Their inability to communicate effectively whilst he had a tracheostomy on the intensive care unit (ICU), had such a profound impact on Duncan Buckley and his wife, Lisa-Marie, that they developed a concept for a novel interactive communication device, called ‘ICU CHAT’. Together, they have been embedded within the multidisciplinary ICU research team at the Queen Elizabeth Hospital Birmingham (QEHB), supported by the Human Interface Technologies team from the University of Birmingham, and funded by the National Institute of Health Research Surgical Reconstruction and Microbiology Research Centre, to further develop their prototype for clinical trial.
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Lisa-Marie Buckley: Wife of Duncan, University Hospitals Birmingham (UHB) ICU survivor.
Communication in the ICU
Patient communication in the ICU is a widely recognised challenge, causing frustration for patients, relatives and staff (ten Hoorn et al. 2016). Due to the presence of artificial airway devices, such as a tracheostomy, patients are often voiceless as airflow bypasses the vocal cords and inhibits speech. This is often combined with the profound weakness or injury associated with critical illness, therefore limiting other non-verbal forms of communication, such as writing or lip-reading (Muthuswamy et al. 2014). ‘Voicelessness’ is considered to have both short- and long-term consequences for the patient, including stress, anxiety and social isolation, which are predisposing traits of post-traumatic stress amongst ICU survivors (Wade et al. 2012). It is therefore necessary that methods of communication are developed in order to improve the patient experience in the ICU in addition to patient outcomes.
Augmented and alternative communications (AAC) devices in the ICU
AAC is a broad term for any method, technology or tool used to overcome barriers to communication. Although there are a range of AAC devices available on the market, none of those identified in the literature have been designed specifically for use in the ICU and therefore have limited transferability to this complex and challenging environment (ten Hoorn et al. 2016). Low technology AAC, such as alphabet boards, are often easily accessible and low cost. However, despite their convenience, low-tech AAC have variable success depending on the physical and cognitive ability of the patient recovering from critical illness and the time constraints and skill of staff (Patak et al. 2004). High technology AAC is a broad and advancing area, yet the available literature identifies practical and financial limitations to use in the ICU (ten Hoorn et al. 2016). The current literature does not explore factors relating to AAC requirements or usability specifically for alert and transiently voiceless tracheostomy patients in the ICU.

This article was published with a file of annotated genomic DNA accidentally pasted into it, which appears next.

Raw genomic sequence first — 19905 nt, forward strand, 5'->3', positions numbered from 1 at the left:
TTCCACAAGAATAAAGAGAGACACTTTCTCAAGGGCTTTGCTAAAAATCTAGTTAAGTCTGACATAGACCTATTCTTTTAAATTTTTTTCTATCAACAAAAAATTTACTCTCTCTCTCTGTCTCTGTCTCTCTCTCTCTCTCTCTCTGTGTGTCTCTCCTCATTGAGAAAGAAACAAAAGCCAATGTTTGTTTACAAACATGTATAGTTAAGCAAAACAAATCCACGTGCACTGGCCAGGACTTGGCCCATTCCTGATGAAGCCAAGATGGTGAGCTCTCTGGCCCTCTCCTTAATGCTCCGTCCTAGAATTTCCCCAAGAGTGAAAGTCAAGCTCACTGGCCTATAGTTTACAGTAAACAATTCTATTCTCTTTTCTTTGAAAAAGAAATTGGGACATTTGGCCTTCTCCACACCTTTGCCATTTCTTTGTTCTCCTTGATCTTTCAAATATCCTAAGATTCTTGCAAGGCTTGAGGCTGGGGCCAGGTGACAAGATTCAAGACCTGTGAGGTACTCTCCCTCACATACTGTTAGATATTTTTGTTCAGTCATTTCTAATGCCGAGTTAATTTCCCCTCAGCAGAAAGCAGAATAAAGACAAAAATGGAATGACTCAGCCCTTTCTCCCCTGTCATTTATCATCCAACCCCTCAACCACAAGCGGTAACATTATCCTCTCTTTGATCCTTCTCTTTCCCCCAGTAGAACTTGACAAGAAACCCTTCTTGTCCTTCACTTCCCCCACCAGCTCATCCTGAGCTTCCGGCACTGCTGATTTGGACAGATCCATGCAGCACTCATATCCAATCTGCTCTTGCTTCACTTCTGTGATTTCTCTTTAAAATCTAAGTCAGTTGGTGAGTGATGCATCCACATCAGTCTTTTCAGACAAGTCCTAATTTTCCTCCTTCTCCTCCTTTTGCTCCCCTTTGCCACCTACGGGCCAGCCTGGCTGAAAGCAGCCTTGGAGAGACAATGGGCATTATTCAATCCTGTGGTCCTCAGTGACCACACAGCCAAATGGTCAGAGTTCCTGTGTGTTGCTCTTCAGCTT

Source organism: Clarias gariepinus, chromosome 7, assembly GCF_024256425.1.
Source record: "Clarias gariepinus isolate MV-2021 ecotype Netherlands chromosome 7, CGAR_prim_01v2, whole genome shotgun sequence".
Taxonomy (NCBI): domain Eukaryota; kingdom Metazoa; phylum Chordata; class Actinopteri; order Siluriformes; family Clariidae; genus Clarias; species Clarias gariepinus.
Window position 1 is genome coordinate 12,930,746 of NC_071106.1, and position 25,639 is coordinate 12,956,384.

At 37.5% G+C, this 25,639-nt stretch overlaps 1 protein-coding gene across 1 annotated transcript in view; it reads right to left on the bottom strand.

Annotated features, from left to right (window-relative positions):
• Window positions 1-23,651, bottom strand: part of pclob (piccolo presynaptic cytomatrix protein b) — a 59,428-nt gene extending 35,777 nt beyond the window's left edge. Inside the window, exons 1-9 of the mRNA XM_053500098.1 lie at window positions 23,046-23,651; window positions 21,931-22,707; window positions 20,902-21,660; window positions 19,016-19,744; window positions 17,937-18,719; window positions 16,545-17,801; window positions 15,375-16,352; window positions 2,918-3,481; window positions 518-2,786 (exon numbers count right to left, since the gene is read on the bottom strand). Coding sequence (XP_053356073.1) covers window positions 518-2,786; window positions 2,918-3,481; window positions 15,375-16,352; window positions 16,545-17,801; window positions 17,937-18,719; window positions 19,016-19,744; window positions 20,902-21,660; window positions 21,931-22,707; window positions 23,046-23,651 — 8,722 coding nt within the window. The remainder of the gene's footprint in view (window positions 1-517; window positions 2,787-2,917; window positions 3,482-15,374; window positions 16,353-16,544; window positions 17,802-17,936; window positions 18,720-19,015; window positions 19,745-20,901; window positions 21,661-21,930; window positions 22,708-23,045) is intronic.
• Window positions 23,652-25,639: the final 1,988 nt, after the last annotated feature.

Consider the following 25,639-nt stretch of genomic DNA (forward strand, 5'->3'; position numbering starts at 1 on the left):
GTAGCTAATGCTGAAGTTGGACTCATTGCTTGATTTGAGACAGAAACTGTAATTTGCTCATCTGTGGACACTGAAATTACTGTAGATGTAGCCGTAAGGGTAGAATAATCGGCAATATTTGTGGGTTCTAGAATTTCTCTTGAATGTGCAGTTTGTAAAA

Patient-centred design process
The novel ‘ICU CHAT’ software design, developed by Duncan and Lisa-Marie, has been developed for use by ICU tracheostomy patients, with restricted upper limb function. The use of facial gestures enables the user to control an on-screen cursor with their head movement, selecting phrases with vocal output. This novel and exciting idea was immersed by the Human Interface Technologies team from the University of Birmingham, alongside the ICU multidisciplinary research team at QEHB. By combining usability assessment with multidiscipinary team qualitative appraisal, the appropriateness of the system components were developed to ensure safety, practicality and low cost for use in the ICU. Following a human-centred design process and rigorous bench testing, the ICU CHAT device was developed (BSI 2010; IEC 2007).
ICU CHAT feasibility study
The multidisciplinary ICU research team at QEHB developed a clinical trial protocol to evaluate the usability and user acceptance of ‘ICU CHAT’ by patients, staff and relatives at QEHB’s ICU. The mixed methods trial design aims to collect quantitative data on usage and performance alongside qualitative appraisal to explore user experiences. The trial Feasibility of the use of a novel interactive communication device, ICU-CHAT, for patients with tracheostomy on the ICU has secured Health Research Authority permissions and is open to recruitment at QEHB. This early translational research demonstrates the ability of clinical and academic teams to support potential patient innovators, whose reflections on experiences during their ICU stay enable technology development to be truly patient-centered.